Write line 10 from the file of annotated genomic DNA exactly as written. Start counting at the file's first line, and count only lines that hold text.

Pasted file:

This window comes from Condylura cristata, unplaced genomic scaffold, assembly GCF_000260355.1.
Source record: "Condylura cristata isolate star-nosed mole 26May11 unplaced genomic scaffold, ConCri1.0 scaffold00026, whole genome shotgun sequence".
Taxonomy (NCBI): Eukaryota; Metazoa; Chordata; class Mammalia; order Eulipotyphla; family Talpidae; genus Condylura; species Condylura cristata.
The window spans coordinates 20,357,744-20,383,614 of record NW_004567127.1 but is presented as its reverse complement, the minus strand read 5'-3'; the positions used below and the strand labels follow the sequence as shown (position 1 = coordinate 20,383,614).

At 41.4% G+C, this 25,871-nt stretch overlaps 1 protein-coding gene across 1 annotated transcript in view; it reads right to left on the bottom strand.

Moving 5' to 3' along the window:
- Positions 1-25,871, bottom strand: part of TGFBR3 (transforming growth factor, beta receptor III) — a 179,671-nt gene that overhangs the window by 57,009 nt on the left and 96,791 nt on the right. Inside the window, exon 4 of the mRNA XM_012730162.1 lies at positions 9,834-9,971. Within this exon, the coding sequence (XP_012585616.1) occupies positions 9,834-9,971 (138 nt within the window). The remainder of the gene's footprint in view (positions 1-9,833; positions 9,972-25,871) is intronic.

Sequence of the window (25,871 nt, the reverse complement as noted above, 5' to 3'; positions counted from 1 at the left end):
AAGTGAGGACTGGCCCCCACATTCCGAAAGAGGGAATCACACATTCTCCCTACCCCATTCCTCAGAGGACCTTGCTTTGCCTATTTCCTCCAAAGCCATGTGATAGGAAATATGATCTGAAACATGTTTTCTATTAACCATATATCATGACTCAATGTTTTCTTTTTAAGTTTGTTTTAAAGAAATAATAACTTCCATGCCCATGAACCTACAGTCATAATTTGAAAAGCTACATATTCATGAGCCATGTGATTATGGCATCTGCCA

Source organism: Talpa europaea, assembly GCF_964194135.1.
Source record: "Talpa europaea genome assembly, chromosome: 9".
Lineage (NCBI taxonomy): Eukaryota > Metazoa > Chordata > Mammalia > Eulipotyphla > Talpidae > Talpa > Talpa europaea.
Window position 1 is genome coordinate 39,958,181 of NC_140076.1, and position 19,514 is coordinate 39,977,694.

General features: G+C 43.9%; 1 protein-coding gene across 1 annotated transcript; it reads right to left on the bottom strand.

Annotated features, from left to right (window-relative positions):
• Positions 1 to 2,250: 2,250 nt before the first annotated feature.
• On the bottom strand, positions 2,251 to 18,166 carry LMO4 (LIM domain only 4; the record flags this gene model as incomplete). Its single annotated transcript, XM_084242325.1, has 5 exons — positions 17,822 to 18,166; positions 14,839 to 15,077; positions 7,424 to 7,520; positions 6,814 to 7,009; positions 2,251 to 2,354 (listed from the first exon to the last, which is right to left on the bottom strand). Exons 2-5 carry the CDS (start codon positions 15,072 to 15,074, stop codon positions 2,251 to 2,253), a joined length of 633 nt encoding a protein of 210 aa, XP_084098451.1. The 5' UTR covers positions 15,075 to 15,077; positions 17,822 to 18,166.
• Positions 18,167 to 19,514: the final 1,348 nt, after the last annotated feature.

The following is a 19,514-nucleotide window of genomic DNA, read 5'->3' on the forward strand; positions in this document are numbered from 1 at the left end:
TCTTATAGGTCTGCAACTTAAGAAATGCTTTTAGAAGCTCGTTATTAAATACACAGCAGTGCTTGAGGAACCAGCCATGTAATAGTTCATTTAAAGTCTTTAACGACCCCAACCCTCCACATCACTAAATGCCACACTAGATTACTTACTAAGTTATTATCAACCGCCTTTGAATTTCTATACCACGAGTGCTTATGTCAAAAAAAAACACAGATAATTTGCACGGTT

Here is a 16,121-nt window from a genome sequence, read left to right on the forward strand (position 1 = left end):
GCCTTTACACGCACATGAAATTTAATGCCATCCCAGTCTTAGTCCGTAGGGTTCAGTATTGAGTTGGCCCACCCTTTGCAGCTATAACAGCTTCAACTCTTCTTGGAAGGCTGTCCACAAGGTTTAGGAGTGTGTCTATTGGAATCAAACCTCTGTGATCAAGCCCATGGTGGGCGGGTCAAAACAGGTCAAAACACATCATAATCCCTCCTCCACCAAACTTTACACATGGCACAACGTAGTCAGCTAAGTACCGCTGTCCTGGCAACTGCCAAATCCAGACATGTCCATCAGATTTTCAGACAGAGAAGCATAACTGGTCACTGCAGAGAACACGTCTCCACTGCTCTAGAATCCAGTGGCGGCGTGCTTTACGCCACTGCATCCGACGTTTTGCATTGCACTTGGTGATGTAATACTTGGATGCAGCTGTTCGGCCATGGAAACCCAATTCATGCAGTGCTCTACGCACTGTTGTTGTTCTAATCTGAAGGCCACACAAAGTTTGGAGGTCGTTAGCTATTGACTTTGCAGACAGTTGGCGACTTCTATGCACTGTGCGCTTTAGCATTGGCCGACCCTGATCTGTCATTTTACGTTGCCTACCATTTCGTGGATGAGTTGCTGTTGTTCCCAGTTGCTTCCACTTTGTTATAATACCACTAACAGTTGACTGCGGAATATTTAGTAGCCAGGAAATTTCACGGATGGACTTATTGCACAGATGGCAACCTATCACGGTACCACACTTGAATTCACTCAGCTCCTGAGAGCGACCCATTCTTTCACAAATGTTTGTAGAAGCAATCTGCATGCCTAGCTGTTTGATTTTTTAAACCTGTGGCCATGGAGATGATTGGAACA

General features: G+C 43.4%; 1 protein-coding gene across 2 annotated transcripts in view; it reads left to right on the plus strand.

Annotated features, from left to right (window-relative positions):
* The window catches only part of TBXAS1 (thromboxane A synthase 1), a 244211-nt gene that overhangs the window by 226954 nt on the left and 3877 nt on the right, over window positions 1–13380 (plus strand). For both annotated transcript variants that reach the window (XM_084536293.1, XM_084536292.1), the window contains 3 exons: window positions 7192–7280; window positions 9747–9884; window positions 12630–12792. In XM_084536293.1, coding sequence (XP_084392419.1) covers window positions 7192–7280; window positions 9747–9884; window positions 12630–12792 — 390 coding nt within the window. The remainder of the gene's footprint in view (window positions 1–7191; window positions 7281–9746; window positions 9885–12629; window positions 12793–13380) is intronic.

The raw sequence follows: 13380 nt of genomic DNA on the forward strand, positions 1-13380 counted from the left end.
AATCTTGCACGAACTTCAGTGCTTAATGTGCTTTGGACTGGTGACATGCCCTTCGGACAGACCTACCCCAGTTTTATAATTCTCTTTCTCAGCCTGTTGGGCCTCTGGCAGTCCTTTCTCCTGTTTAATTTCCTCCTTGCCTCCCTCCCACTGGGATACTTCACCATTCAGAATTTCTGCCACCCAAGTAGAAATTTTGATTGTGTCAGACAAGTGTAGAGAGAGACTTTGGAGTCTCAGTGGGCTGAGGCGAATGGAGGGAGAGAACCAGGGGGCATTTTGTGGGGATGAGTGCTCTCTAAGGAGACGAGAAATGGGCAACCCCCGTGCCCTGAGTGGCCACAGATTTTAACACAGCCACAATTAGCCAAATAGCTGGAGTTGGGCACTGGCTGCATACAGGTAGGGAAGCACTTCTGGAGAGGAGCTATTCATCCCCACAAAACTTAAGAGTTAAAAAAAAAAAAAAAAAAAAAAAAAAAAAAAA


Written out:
Source organism: Talpa europaea, assembly GCF_964194135.1.